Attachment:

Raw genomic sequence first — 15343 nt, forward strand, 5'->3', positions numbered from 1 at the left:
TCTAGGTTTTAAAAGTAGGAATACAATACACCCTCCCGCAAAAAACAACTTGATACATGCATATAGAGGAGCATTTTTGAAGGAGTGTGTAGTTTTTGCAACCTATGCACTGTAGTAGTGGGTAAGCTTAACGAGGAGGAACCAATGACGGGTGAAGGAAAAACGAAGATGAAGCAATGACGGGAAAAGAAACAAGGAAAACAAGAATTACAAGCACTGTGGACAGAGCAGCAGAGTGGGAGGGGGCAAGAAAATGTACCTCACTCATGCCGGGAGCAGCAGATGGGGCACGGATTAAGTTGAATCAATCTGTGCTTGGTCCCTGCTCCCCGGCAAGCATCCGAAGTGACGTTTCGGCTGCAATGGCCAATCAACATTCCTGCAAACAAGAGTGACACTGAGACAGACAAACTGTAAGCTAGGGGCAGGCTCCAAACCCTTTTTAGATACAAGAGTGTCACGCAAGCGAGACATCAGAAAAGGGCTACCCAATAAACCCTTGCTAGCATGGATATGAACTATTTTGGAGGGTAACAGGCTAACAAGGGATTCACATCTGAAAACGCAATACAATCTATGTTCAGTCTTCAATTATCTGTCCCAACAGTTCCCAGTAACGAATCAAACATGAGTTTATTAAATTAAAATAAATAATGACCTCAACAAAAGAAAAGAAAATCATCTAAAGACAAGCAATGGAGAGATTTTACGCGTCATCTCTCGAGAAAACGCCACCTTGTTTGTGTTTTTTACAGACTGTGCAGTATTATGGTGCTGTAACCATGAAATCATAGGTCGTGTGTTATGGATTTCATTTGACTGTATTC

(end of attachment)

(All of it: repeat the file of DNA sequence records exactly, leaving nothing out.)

Raw genomic sequence first — 15343 nt, forward strand, 5'->3', positions numbered from 1 at the left:
TCTAGGTTTTAAAAGTAGGAATACAATACACCCTCCCGCAAAAAACAACTTGATACATGCATATAGAGGAGCATTTTTGAAGGAGTGTGTAGTTTTTGCAACCTATGCACTGTAGTAGTGGGTAAGCTTAACGAGGAGGAACCAATGACGGGTGAAGGAAAAACGAAGATGAAGCAATGACGGGAAAAGAAACAAGGAAAACAAGAATTACAAGCACTGTGGACAGAGCAGCAGAGTGGGAGGGGGCAAGAAAATGTACCTCACTCATGCCGGGAGCAGCAGATGGGGCACGGATTAAGTTGAATCAATCTGTGCTTGGTCCCTGCTCCCCGGCAAGCATCCGAAGTGACGTTTCGGCTGCAATGGCCAATCAACATTCCTGCAAACAAGAGTGACACTGAGACAGACAAACTGTAAGCTAGGGGCAGGCTCCAAACCCTTTTTAGATACAAGAGTGTCACGCAAGCGAGACATCAGAAAAGGGCTACCCAATAAACCCTTGCTAGCATGGATATGAACTATTTTGGAGGGTAACAGGCTAACAAGGGATTCACATCTGAAAACGCAATACAATCTATGTTCAGTCTTCAATTATCTGTCCCAACAGTTCCCAGTAACGAATCAAACATGAGTTTATTAAATTAAAATAAATAATGACCTCAACAAAAGAAAAGAAAATCATCTAAAGACAAGCAATGGAGAGATTTTACGCGTCATCTCTCGAGAAAACGCCACCTTGTTTGTGTTTTTTACAGACTGTGCAGTATTATGGTGCTGTAACCATGAAATCATAGGTCGTGTGTTATGGATTTCATTTGACTGTATTC